Prof. Elior proves her mettle once again by responding online to online discussion of her proposals. On this blog, she comments (retouched for ease of comprehension):
Let’s assume for a moment that there are some similarities between the Essenes and the Rule of the Community – [though they are] very insignificant in comparison to the content of the Rule of the Community speaking on Covenant; on priestly leadership; on righteous and pious ways relating to keeping the ancient priestly calendar and the commandments, on angels and priests; on blessings to the priests of the house of Zadok and on blessing to the High Priest[.] [W]hat about the other 999 scrolls that do not reflect any similarity to any of the  descriptions [of the Essenes]?
[Yet the scrolls] manifest great textual and contextual similarity to the priestly sources of the Bible and to the priestly laws of 'the priests of the house of Zadok' (known in English as Sadducees and in rabbinic Hebrew as Zedokim) as described in rabbinic sources[.]
Rachel (if I may),
Thanks first of all for the link to your homepage. Secondly, thank you for wading into a field that is not your own, and shaking things up a bit.
There are four lines of evidence and argumentation which cause trouble, perhaps irreparable trouble, for the way in which you frame the debate:
(1) A "consensus" scholar of the caliber of Emanuel Tov notes that "many of the biblical scrolls were apparently brought from other places in ancient Israel . . . it appears that Qumran was inhabited by Essenes (possibly identical with the Boethusians mentioned in rabbinic literature) whose halakhic practice may have derived from the that of the Sadducees, as suggested by an analysis of 4QMMT (see Sussmann*). . . It is . . . very important to clarify the place of origin of the texts found in Qumran. Some were apparently written in Qumran, while others were brought there from the outside. (Emanuel Tov, Textual Criticism of the Hebrew Bible, 2nd ed., Minneapolis: Fortress, 2001) 102).
In a series of articles, Tov has proposed "criteria for distinguishing between these two groups [Qumranic as opposed to extra-Qumranic provenance] referring to orthography, morphology, and scribal practice" (103; for details, see 107-111, op.cit.).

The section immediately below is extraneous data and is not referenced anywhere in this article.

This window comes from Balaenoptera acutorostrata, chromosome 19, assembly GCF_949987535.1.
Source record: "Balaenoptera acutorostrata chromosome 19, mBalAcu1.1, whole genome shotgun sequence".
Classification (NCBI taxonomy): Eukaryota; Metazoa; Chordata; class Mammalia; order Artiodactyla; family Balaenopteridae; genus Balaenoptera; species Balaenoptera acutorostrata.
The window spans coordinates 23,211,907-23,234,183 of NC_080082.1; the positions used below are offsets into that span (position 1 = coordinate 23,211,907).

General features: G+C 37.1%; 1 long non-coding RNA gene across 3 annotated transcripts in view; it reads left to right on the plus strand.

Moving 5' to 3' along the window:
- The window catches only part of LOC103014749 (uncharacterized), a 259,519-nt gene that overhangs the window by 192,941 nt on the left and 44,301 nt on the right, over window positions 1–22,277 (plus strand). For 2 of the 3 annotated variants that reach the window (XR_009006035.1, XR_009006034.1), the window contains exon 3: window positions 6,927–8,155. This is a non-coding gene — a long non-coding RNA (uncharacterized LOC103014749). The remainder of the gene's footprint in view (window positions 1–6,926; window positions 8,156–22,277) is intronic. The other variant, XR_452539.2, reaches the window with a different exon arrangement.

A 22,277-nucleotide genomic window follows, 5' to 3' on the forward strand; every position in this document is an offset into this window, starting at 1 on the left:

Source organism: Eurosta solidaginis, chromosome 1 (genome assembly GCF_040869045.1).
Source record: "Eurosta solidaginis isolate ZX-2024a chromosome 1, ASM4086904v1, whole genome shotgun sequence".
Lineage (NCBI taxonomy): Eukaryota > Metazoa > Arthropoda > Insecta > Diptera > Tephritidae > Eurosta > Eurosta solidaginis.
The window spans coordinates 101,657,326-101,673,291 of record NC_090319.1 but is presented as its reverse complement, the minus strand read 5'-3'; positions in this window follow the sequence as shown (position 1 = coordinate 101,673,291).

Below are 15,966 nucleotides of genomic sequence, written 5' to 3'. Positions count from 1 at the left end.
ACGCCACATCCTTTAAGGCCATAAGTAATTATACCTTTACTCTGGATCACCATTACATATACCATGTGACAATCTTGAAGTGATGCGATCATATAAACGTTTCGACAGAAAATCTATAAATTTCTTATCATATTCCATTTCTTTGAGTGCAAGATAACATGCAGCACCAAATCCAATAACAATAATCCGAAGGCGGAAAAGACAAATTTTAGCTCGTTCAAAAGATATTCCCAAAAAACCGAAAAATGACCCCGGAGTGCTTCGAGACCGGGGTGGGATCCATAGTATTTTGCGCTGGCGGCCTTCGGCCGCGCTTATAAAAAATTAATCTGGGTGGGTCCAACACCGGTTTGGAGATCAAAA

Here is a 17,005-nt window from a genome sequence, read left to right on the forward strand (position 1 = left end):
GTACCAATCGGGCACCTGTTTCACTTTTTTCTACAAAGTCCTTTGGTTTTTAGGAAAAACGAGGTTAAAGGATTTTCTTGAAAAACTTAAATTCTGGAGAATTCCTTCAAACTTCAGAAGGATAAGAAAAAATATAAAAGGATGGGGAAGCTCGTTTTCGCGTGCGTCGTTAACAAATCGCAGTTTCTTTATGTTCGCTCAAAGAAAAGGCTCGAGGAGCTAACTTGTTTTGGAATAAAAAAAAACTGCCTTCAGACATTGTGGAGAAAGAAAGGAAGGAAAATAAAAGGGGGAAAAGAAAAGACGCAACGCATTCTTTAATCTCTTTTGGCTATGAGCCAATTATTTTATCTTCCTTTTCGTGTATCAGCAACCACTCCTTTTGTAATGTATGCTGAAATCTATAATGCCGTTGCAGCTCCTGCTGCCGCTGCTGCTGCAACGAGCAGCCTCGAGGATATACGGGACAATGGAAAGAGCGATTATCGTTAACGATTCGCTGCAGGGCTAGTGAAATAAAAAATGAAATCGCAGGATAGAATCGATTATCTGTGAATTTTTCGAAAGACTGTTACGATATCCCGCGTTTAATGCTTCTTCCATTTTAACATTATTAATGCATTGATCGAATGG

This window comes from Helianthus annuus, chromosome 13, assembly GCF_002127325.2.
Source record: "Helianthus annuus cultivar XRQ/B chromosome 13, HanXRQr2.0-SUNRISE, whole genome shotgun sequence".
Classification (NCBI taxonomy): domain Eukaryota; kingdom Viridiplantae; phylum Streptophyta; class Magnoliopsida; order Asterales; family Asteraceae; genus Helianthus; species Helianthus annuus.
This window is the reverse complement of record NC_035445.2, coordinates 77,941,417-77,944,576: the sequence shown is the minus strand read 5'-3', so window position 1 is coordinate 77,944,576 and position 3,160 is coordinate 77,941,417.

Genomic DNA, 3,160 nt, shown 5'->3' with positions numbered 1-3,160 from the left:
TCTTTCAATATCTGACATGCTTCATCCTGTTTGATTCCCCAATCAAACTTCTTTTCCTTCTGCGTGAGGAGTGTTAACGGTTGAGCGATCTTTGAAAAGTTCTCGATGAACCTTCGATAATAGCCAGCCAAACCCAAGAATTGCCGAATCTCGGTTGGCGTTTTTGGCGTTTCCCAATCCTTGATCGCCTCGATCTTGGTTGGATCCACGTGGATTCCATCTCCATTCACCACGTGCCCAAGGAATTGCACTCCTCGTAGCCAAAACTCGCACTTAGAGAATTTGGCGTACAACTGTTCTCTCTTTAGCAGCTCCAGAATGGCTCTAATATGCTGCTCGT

In short, your "1 vs 999" comment is way off base.
(2) Jodi Magness is the most eloquent defender of the consensus view from an archaeological point of view. She argues her case in a number of places. Here are Magness's conclusions, in the hot-off-the-press article on “Qumran” in the New Interpreter’s Dictionary of the Bible (Nashville: Abingdon, 2009) 4:705-709:
Recently proposed theories that interpret Qumran not as a sectarian settlement but as something else (e.g., villa, manor hours, commercial entrepot, fort, potter manufacturing center) divorce the scrolls from the site of Qumran; in other words, advocates of these theories argue that the inhabitants of Qumran did not use and deposit the scrolls in the nearby caves. This argument is disproved by archaeology, as the same types of pottery, some of which are distinctive to Qumran, are found in both the scroll caves and in the settlement. Furthermore, all of the alternative theories create more problems than they solve in terms of understanding the archaeological evidence. (709)
With respect to the largest room in the Period 1b settlement (L77), that it functioned as a communal dining room and assembly hall seems certain, given the adjacent pantry (L86) which contained over 1,000 dishes. Claims to the contrary notwithstanding, it is not the case that De Vaux’s hypothesis that the large room in the center of the main building in Period II is a “scriptorium” has been disproven. The hypothesis has been called into question, which is well and good, but not disproven. As Magness notes, “The debris of the second-story level yielded long, narrow, mud brick tables and a bench covered with plaster, as well as a plastered platform and inkwells (article cited, 707-708).
(3) The rabbinic sources, unlike Philo, Josephus, and Pliny, are not coeval to the period in question, and do not, at least in their current edited form, present us with univocal data (to put it mildly) in terms of Sadducees, Pharisees, Boethusians, minim, etc., of the Second Temple period. The kind of problems noted by Eckhard Schnabel in his article on the “Pharisees” in the New Interpreter’s Dictionary of the Bible (Nashville: Abingdon, 2009) 4: 485-496 are encountered in any attempt to uncover information about the historical "Sadducees" through references to Zedokim in rabbinic sources.
(4) Other conscientious attempts at identifying a set of sectarian documents among those found in the caves of Qumran need to be addressed and refuted before your "1 vs. 999" comment will be taken seriously. For example, Carol A. Newsom, "‘Sectually Explicit’ Literature from Qumran." The Hebrew Bible and Its Interpreters (William Propp, Baruch Halpern and David Noel Freedman, eds.; Winona Lake: Eisenbrauns, 1990) 167-187.